For example, Let’s say I wanted the protagonist to be a hero and run into an impossible situation to save someone…which he was going to succeed at because… well… he’s the hero and it’d be really exciting for the story. However, when I come to that scene, I can’t get him to do it. Not because I can’t write it, but because over the course of the story, my two dimensional action hero has developed into a real person who’s a pragmatist and a tactician. He knows the odds. He understands he’d just be throwing his life maybe he just lets that person die. Better one person that two.

I miss my cool action-movie scene, but maybe someone he really cares about, someone he can’t stand to disappoint begs him to do it. If he does, I still get my scene, but it’s far more realistic and the guy is far more relatable. If he doesn’t, maybe that person loses faith in him. Maybe everyone understands, but he blames himself. Maybe that makes him far too reckless, or far too conservative. Maybe someone believes he let that person die on purpose. Maybe that ‘unplanned death’ splits the group in two, maybe it brings them closer together. Later on, if someone he really cares about finds themselves in a similar impossible situation and he runs in head first without thinking, it highlights their relationship a lot more effectively than you ever could with dialogue.

Basically, I’d reached the point in the writing process where I started to think that instead of finishing it and thinking “Well, that was a fun experience”, maybe people would like to read it. Maybe it would be something I actually wanted people to read (which, believe me, is rare).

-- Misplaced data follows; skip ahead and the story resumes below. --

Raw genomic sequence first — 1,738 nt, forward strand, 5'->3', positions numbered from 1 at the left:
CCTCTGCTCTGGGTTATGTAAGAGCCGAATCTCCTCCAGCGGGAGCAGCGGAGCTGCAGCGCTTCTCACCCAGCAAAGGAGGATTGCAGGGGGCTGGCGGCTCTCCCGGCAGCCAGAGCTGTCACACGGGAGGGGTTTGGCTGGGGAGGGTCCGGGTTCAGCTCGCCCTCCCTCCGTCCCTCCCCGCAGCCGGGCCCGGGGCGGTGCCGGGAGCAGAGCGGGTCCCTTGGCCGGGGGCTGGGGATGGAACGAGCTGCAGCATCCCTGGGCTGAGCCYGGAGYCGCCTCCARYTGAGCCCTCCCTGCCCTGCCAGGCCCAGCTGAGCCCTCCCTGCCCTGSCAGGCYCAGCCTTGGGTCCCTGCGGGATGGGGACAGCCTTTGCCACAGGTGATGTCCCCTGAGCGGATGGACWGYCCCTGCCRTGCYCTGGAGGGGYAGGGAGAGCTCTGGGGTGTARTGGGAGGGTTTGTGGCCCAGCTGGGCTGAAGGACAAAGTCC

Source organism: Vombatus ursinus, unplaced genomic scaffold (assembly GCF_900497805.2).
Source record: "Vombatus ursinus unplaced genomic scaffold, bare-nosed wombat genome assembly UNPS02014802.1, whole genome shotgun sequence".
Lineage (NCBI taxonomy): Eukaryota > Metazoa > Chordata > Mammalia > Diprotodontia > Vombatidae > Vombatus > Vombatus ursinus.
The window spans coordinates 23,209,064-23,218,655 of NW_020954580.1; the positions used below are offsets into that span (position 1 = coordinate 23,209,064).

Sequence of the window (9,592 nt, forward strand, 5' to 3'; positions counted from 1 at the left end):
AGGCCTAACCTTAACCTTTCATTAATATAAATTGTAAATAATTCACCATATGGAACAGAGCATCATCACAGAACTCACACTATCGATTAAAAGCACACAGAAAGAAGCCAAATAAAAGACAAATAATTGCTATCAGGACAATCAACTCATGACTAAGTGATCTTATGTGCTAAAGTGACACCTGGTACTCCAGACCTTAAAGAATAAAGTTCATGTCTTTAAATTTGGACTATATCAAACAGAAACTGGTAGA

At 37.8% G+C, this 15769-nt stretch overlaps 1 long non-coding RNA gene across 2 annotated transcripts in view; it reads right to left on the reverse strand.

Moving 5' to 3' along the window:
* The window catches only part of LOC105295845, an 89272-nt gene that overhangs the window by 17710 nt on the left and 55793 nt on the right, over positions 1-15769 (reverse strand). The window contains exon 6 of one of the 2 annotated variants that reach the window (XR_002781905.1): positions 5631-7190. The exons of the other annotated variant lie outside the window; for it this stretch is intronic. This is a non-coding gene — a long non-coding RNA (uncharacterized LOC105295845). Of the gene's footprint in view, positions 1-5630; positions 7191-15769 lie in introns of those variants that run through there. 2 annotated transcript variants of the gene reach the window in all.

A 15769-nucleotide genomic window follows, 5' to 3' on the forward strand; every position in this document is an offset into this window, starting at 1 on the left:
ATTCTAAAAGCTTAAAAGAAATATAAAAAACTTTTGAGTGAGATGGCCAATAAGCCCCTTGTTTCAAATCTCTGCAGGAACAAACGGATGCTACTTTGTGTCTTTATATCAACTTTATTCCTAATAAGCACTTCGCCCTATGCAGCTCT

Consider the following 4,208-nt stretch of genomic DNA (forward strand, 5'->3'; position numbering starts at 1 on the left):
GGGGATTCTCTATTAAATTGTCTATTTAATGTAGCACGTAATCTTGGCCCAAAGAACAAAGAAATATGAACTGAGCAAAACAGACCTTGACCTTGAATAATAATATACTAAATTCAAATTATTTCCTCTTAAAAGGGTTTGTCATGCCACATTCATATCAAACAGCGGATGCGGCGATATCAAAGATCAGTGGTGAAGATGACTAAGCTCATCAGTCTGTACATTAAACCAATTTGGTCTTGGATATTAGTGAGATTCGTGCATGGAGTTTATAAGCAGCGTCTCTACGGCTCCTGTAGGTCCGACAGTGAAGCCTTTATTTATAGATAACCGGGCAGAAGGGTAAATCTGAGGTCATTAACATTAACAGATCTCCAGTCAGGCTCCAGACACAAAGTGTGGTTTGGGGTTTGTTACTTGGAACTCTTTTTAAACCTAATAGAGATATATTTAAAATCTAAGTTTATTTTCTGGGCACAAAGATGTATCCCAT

So, I’d planned to make the finished piece available for free online somewhere, and I was even toying with the idea self-publishing through Lulu or Createspace. I know no-one would buy it, but the idea that a couple of people might (and having an honest to god paperback version for myself) sounded pretty cool.

The only thing I was missing was a title…and it’s really hard to avoid clichés with zombie story titles. After a long time, I settled on ‘The Waking Dead’. Not great, but I liked it.

Then this morning I get up, start up iTunes and there, emblazoned across the top of the screen was “The Walking Dead” a new zombie TV series.

I threw a handful of hand-picked expletives at the screen.

You see, I won’t finish the first draft until the end of November, and then I’ll be spending a long while on re-writes and editing before it’s in any condition to release in any form…and after bending over backward to avoid clichés and trying to create a story that didn’t make it look like I was jumping on the bandwagon, AMC is putting out a Zombie TV series with a title one stinking letter away from mine.

No matter how good the final product, it’s going to look like I’m trying to ride their coat-tails.

Well, fuck you AMC. I hope your series gets cancelled. I like my title. I’m not changing it.